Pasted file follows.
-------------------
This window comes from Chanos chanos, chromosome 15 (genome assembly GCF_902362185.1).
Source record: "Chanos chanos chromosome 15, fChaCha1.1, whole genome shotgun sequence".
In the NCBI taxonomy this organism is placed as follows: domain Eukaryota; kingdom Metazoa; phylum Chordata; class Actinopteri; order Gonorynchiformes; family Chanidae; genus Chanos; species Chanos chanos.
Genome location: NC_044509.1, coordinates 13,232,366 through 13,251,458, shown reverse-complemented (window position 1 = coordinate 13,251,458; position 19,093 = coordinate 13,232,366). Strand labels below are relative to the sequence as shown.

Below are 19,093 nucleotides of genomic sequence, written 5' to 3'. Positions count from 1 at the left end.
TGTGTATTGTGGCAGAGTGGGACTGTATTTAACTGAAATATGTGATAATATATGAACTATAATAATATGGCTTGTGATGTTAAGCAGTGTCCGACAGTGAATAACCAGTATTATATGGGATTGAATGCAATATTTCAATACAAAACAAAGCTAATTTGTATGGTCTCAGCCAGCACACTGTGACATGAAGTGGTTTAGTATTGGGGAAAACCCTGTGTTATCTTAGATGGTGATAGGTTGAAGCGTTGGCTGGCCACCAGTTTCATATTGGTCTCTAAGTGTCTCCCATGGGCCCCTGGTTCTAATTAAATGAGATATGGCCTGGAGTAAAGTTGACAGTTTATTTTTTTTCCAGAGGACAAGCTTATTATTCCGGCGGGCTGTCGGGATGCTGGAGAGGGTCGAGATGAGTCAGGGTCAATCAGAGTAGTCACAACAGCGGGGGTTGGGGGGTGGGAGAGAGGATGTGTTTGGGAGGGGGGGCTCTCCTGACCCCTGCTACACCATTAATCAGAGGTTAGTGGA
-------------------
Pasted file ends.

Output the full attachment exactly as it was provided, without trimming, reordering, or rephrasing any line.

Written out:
This window comes from Chanos chanos, chromosome 15 (genome assembly GCF_902362185.1).
Source record: "Chanos chanos chromosome 15, fChaCha1.1, whole genome shotgun sequence".
In the NCBI taxonomy this organism is placed as follows: domain Eukaryota; kingdom Metazoa; phylum Chordata; class Actinopteri; order Gonorynchiformes; family Chanidae; genus Chanos; species Chanos chanos.
Genome location: NC_044509.1, coordinates 13,232,366 through 13,251,458, shown reverse-complemented (window position 1 = coordinate 13,251,458; position 19,093 = coordinate 13,232,366). Strand labels below are relative to the sequence as shown.

Below are 19,093 nucleotides of genomic sequence, written 5' to 3'. Positions count from 1 at the left end.
TGTGTATTGTGGCAGAGTGGGACTGTATTTAACTGAAATATGTGATAATATATGAACTATAATAATATGGCTTGTGATGTTAAGCAGTGTCCGACAGTGAATAACCAGTATTATATGGGATTGAATGCAATATTTCAATACAAAACAAAGCTAATTTGTATGGTCTCAGCCAGCACACTGTGACATGAAGTGGTTTAGTATTGGGGAAAACCCTGTGTTATCTTAGATGGTGATAGGTTGAAGCGTTGGCTGGCCACCAGTTTCATATTGGTCTCTAAGTGTCTCCCATGGGCCCCTGGTTCTAATTAAATGAGATATGGCCTGGAGTAAAGTTGACAGTTTATTTTTTTTCCAGAGGACAAGCTTATTATTCCGGCGGGCTGTCGGGATGCTGGAGAGGGTCGAGATGAGTCAGGGTCAATCAGAGTAGTCACAACAGCGGGGGTTGGGGGGTGGGAGAGAGGATGTGTTTGGGAGGGGGGGCTCTCCTGACCCCTGCTACACCATTAATCAGAGGTTAGTGGA